M.D. ANDERSON CANCER CENTER

How old is elderly? According to Holly M. Holmes, MD, practicing geriatrician at University of Texas M.D. Anderson Cancer Center, defining who is elderly is becoming increasingly difficult. The traditional definition of age 65 years as the launch of a person’s elderly years is no longer applicable; we now need to add 10 or 15 years to that threshold. Holmes says now “people who are 75 [years] and older are more likely to have conditions common to the geriatric population.”2

Holmes says the most common reason for bringing her in on a case is polypharmacy, particularly for elderly patients who are already taking eight or nine medications concurrently even before their cancer treatment begins. Taking that many medications alone can cause reactions, interactions, and side effects. Adding cancer treatment on top of that, Holmes explains, the challenge becomes trying to limit the number of medications to decrease side effects and reduce toxicity. As a former pharmacist, the geriatrician is comfortable reviewing a patient’s medication regimen, identifying problems, and coming up with alternatives that reduce the number of drugs the patient is taking. She evaluates everything, including OTC, herbal medicines, and supplements, trying to eliminate any unnecessary drugs, whether they are supplements or medications.2


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The oldest patient Holmes has seen at M.D. Anderson was 98 years old. She says the elderly often handle issues related to cancer easier than do younger patients. People of advanced age have usually had other diseases during their lifetimes, and they are able to cope with yet one more health problem quite well. No matter how old patients are, they need to discuss their treatment options with the oncology team. The geriatrician explains, “The question is in the context of their other medical problems, any functional problems, their reserve of social support, their ability to be independent, all of those things have to weigh into their decision for cancer treatment. They really don’t want to base that solely on their numeric age.”2 ONA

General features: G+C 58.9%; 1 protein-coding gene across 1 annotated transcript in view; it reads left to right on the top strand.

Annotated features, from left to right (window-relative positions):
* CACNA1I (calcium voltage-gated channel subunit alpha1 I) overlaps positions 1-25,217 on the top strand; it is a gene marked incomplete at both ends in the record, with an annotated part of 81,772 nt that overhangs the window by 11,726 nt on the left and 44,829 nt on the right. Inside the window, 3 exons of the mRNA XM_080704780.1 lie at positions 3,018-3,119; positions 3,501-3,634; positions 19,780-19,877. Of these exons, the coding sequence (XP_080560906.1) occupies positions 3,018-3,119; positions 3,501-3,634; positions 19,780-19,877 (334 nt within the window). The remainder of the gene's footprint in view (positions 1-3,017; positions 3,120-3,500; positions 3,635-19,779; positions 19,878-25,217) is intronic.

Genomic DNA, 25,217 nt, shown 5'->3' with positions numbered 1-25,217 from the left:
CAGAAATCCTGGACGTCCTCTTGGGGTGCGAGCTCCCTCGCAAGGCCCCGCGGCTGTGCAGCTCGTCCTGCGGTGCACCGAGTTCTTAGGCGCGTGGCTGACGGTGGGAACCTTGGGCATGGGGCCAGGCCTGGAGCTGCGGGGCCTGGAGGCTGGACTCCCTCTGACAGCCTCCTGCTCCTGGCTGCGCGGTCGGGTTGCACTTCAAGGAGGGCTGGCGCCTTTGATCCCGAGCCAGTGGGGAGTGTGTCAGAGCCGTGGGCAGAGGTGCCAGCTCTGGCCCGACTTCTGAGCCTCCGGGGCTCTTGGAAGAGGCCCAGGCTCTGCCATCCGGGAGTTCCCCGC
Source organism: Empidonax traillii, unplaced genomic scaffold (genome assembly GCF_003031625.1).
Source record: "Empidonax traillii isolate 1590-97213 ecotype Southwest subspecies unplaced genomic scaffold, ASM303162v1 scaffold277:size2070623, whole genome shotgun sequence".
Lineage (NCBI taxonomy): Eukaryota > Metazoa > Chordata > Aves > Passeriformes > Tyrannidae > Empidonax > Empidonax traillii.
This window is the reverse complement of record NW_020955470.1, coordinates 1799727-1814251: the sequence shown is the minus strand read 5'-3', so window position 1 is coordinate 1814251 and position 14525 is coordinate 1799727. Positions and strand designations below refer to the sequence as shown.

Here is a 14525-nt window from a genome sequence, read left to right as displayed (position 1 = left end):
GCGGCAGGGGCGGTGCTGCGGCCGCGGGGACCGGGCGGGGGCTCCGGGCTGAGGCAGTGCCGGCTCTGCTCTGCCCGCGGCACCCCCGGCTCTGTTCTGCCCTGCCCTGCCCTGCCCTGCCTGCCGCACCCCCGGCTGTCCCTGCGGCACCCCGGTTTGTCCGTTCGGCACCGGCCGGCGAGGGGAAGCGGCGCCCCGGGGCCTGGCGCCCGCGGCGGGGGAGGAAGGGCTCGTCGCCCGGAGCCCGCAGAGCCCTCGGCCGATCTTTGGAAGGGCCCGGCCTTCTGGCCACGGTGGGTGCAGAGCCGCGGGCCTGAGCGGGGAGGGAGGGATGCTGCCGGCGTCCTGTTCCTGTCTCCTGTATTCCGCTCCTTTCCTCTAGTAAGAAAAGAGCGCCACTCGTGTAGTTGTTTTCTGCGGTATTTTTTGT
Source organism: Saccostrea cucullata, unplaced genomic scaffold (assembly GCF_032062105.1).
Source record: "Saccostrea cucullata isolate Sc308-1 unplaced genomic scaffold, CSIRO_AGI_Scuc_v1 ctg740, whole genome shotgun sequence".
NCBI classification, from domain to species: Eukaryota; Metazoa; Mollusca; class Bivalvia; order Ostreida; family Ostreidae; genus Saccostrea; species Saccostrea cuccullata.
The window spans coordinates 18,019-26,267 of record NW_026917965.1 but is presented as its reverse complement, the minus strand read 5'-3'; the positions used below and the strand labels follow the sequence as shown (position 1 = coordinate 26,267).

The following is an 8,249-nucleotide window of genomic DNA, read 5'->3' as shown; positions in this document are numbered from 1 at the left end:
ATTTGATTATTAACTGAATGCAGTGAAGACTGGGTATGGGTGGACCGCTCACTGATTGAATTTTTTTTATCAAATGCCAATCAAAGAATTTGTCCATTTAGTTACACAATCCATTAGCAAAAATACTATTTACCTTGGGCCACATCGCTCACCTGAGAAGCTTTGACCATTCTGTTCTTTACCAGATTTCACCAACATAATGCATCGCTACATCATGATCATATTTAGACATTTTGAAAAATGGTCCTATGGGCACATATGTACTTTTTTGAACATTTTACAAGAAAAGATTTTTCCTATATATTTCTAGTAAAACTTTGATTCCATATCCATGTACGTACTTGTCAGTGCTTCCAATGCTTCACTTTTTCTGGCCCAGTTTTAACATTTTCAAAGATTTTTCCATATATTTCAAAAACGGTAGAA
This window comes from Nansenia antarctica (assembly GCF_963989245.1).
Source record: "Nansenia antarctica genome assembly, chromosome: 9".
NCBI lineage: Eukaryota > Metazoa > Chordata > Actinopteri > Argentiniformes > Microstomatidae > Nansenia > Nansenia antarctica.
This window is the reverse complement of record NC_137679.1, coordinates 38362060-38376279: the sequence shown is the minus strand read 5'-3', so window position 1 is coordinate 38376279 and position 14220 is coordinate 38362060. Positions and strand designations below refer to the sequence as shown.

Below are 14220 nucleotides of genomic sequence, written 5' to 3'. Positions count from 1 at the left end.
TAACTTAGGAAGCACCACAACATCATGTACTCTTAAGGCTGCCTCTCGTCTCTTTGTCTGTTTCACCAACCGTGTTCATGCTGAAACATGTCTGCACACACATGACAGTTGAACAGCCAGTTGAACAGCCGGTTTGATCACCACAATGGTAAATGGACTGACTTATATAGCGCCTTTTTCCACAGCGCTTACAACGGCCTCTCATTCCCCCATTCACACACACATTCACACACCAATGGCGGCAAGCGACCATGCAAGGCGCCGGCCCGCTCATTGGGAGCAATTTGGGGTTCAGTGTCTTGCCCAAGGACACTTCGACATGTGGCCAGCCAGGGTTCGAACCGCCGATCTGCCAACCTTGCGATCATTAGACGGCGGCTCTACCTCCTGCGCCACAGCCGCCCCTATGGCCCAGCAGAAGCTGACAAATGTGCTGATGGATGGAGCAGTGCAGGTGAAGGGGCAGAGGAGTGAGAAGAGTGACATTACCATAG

Bette Weinstein Kaplan is a medical writer based in Tenafly, New Jersey.


REFERENCES

1. Gill S, Porter DL . Reduced-intensity hematopoietic stem cell transplants for malignancies: harnessing the graft-versus-tumor effect. Annu Rev Med. 2013;64:101-17.

2. Old Age and Cancer; MD Anderson Cancer Newsline 11.14.2011. Available at: http://www.mdanderson.org/newsroom/cancer-newsline/cancer-newsline-topics/2011/oldagecancer.html. Accessed June 3, 2013.